The longer lockdown lasts, the more divorced from culture people have become. Sports, live music, and actually being with friends - these basic pastimes became inaccessible to everyday people. Many brands jumped in to try to bring events online as quickly as possible. But these livestreams couldn’t replace the feeling of being there. A livestream doesn’t replace a live concert.

Together, Verizon and The Met developed and curated 13 never-before-seen galleries and 46 immersive art challenges. And for the first time in history, it gave visitors the ability to take Met art home on loan, powered by AR.

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The campaign

It started with a detailed 30,000 sq. ft 3D render of The Met. WebAR and WebGL technology gave visitors a true sense of both the scale, as well as the intricate detail of the artworks. The virtual walkthrough matched the deliberate nature of an in-person experience. Visitors were encouraged to enable their gyroscopes, giving them a natural way to immerse themselves in the 360-degree environment. Every detail of the experience was inluded, from the marble floors to the expansive skylights overhead.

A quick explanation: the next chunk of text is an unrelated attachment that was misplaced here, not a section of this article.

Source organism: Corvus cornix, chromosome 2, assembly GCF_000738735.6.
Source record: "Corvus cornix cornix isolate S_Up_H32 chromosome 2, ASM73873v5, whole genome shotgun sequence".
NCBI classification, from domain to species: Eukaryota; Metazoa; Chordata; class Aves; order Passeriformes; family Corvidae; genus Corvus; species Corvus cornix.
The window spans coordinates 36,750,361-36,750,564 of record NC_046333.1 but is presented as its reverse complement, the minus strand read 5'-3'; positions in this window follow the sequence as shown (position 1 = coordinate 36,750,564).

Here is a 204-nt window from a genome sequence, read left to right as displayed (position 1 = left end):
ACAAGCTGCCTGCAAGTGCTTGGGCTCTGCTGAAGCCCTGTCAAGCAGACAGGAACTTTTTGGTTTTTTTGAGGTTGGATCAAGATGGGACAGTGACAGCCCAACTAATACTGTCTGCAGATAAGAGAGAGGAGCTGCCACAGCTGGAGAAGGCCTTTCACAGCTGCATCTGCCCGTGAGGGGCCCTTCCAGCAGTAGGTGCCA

Second, to make a connection between visitors and the artworks, the team created a variety of ’unlocking challenges’. These were essentially guided examinations that gave new entry points, new tools, and a new framework to engage with the work. These were designed with both novices, who had never been to The Met or taken an art history class, as well as longtime Met visitors in mind, letting them get way closer to the art than any docent would previously have allowed.